How popular is the baby name Tanya in the United States right now? How popular was it historically? Find out using the graph below! Plus, check out all the blog posts that mention the name Tanya.

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Popularity of the Baby Name Tanya


Posts that Mention the Name Tanya

The Inception of Sway

sway, gone in 60 seconds, movie, character
Angelina Jolie as Sara “Sway” Wayland

The word Sway popped up for the first time in the U.S. baby name data in 2001:

  • 2003: 14 baby girls and 5 baby boys named Sway
  • 2002: 12 baby girls named Sway
  • 2001: 8 baby girls named Sway [debut]
  • 2000: unlisted
  • 1999: unlisted

For a long time I assumed the main influence was MTV personality Sway Calloway. But, while I still think Sway had an influence on male usage, I’ve since discovered a much better explanation for the 2001 debut as a female name.

One of the main characters in the 2000 car heist film Gone in 60 Seconds was mechanic-slash-bartender Sara “Sway” Wayland (played by Angelina Jolie). She was the love interest of protagonist Randall “Memphis” Raines (played by Nicolas Cage), who was tasked with stealing 50 specific, expensive cars inside of 72 hours.

The film didn’t get great reviews, but I do remember appreciating the fact that each of the 50 cars was assigned a feminine code-name:

Mary, Barbara, Lindsey, Laura, Alma, Madeline, Patricia, Carol, Daniela, Stefanie, Erin, Pamela, Olga, Anne, Kate, Vanessa, Denise, Diane, Lisa, Nadine, Angelina, Rose, Susan, Tracey, Rachel, Bernadene, Deborah, Stacey, Josephine, Hillary, Kimberley, Renee, Dorothy, Donna, Samantha, Ellen, Gabriela, Shannon, Jessica, Sharon, Tina, Marsha, Natalie, Virginia, Tanya, Grace, Ashley, Cathy, Lynn, Eleanor

So, how do you feel about the name Sway? If you were having a baby girl, would you be more likely to name her something modern, like Sway, or something traditional, like Sara or Susan?

Sources: Gone in 60 Seconds (2000 film) – Wikipedia, Talk:Gone in 60 Seconds (2000 film) – Wikipedia

Tonga: Baby Name Inspired by Early TV?

tonga, nina bara, space patrol, 1950s, television, sci-fi
Tonga from Space Patrol

The intriguing name Tonga debuted in the U.S. baby name data in 1953:

  • 1955: unlisted
  • 1954: unlisted
  • 1953: 7 baby girls named Tonga [debut]
  • 1952: unlisted
  • 1951: unlisted

I don’t think the Polynesian country had anything to do with it. Instead, I’m thinking that it may have come from the the early science-fiction TV series Space Patrol. It began as a Los Angeles-only show in early 1950, but by early 1951 it was being syndicated nationally both on TV and on radio (thanks to being picked up by the ABC network).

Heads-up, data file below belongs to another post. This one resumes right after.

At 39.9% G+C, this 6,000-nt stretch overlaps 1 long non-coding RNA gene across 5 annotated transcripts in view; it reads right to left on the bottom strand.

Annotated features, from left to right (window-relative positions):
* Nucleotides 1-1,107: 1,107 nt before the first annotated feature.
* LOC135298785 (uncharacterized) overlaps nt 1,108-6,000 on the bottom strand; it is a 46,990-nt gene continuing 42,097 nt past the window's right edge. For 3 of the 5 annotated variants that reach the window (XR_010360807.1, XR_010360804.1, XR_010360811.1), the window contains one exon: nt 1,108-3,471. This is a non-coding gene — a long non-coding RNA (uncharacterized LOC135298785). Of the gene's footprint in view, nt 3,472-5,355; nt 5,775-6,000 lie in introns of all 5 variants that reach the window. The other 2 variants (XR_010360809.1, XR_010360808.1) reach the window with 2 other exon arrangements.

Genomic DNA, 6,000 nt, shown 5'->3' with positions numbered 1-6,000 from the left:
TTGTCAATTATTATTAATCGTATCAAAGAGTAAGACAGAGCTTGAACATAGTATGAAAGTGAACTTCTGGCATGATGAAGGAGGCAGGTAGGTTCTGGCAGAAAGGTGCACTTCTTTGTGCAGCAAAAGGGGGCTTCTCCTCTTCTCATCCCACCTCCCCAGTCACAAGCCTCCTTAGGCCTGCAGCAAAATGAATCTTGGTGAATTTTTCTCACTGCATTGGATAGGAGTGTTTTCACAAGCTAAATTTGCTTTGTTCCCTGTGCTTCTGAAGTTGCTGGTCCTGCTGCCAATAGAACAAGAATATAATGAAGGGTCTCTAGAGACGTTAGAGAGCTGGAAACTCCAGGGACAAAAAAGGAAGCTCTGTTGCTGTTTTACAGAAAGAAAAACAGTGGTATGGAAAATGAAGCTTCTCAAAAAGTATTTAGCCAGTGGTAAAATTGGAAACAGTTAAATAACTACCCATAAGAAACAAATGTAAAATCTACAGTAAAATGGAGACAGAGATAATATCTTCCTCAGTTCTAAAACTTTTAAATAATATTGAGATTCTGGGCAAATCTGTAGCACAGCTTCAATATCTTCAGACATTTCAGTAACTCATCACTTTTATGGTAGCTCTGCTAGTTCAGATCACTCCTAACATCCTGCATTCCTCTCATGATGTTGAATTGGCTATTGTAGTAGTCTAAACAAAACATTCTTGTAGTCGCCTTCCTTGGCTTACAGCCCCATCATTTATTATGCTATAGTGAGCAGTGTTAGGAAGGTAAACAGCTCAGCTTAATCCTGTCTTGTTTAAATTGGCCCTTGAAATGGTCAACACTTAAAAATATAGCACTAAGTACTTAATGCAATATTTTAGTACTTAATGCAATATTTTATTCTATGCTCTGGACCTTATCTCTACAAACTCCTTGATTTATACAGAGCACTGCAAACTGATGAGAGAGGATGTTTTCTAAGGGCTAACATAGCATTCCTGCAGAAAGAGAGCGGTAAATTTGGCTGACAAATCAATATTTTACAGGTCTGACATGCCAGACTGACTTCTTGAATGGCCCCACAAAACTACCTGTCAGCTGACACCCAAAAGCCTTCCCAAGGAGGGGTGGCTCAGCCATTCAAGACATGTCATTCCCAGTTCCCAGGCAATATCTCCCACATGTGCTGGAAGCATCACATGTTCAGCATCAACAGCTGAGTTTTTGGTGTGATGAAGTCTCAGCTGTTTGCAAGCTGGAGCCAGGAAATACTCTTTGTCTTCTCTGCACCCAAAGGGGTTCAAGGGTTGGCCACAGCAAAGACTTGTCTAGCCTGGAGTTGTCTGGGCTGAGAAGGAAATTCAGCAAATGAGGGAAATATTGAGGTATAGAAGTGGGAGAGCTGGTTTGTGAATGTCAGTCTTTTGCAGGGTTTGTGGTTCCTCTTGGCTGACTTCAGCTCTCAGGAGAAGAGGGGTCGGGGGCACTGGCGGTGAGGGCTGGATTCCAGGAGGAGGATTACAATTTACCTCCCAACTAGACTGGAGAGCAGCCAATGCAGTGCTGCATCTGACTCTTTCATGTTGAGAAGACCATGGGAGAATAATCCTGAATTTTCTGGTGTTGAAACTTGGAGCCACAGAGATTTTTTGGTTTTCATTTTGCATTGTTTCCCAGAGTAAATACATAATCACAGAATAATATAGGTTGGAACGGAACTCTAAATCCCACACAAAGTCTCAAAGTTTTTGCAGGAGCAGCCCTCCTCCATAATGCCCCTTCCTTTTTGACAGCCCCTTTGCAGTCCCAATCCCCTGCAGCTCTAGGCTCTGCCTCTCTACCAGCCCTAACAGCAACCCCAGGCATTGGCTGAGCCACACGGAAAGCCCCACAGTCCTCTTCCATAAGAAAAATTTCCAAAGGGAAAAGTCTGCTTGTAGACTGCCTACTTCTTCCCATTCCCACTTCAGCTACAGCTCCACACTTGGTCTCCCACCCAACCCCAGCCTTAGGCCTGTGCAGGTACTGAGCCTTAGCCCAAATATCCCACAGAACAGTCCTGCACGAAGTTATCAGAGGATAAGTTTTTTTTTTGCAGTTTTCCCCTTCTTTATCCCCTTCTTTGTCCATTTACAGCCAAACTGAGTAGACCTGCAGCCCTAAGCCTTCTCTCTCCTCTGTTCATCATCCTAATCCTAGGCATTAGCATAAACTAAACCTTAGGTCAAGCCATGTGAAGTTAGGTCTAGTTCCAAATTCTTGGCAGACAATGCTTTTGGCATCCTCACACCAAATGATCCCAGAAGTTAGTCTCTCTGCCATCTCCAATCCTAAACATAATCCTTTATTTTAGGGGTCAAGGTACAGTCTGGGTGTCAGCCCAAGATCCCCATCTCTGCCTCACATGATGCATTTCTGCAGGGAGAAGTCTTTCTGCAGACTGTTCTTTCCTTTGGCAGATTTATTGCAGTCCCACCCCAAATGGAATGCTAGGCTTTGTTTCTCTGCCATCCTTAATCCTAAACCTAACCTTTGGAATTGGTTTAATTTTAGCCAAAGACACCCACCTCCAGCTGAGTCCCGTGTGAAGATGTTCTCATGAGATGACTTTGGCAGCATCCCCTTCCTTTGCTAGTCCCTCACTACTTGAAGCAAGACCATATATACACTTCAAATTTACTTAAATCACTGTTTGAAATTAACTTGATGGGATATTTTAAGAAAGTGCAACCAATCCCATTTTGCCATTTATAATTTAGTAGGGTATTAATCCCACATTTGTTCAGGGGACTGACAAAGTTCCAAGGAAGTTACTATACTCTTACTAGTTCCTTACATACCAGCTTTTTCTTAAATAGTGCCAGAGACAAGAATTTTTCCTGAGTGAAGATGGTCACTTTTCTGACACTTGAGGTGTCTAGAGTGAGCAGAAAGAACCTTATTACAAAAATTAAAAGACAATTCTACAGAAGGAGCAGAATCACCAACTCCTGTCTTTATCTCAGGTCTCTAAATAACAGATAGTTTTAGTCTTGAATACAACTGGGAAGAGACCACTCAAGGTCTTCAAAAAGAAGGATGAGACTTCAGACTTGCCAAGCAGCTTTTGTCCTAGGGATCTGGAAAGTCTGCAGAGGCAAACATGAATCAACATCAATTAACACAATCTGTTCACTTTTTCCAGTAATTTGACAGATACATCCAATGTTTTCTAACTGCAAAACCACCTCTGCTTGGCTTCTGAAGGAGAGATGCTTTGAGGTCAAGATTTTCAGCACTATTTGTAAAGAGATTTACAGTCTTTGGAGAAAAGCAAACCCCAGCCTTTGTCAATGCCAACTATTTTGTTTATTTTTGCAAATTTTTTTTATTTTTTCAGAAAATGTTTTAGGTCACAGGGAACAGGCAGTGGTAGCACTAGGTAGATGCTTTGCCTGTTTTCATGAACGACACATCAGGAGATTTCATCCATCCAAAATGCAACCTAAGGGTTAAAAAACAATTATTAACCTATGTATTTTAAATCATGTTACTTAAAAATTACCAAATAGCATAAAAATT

Set a thousand years in the future, the show featured members of the Space Patrol crew endeavoring to fight against the bad guys of the solar system. The two female crew members were named Tonga (played by Nina Bara) and Carol (Virginia Hewitt). Tonga’s character began as a criminal, but by the time the show had a national audience, she had undergone a “Brainograph” treatment and joined up with the good guys.

The name Tonga may have been given a boost in 1953 specifically thanks to LIFE magazine drawing attention to the show in a 1952 feature article (“Space Patrol Conquers Kids,” Sept. 1952)…or maybe it simply showed up because Space Patrol‘s audience was still growing at that time.

But the name dropped out of the data the very next year — possibly because actress Nina Bara was released from the show in late 1953, so the character Tonga didn’t appear in the show very frequently after that.

All this said…I should also mention that the name Tanya and its variants were on the rise during the 1950s, and that “Tonga” ended up being used as a variant of Tanya on occasion (likely by way of Tanja). So that’s another possible reason for the debut.

Do you like Tonga as a baby name? If so, how would you pronounce it?

Sources:

P.S. A supporting character in the 1953 Gary Cooper movie Return to Paradise also happened to be named Tonga, but this character was male.

Name Quotes #57: Gage, Ciku, Abigail Fortitude

George Clooney explaining why he and his wife Amal named their twins Alexander and Ella (People):

“[We] didn’t want to give them one of those ridiculous Hollywood names that don’t mean anything,” George told Paris Match in an interview published Saturday. “They’ll already have enough difficulty bearing the weight of their celebrity.”

Summary of a recent study on the practice of naming winter storms (WBIR):

The researchers presented their subjects with three mock tweets about an upcoming winter storm — either using names like “Bill,” “Zelus,” or no name at all — then asked them about their perceptions of the storm’s potential severity.

It turned out that the survey participants were equally likely to show concern for the storm regardless of whether common names such as Bill were used, rather than uncommon names, such as Zelus. This was a surprise to Rainear, who thought that more “Americanized” names might make people more wary.

On the origin of the name of the Slinky (New York Times):

[N]ext month the Toy Manufacturers of America will induct Betty James, 82, the retired toy maker who gave the Slinky its name, into the Toy Industry Hall of Fame.

Mrs. James came up with the name after deciding that Slinky best described the sound of a metal spring expanding and collapsing. Slinky, of course, meaning sort of stealthily quiet. Mrs. James did not have sexy evening wear in mind; it was 1943, after all, and there was a war.

On changing name trends in Kenya (SDE Kenya):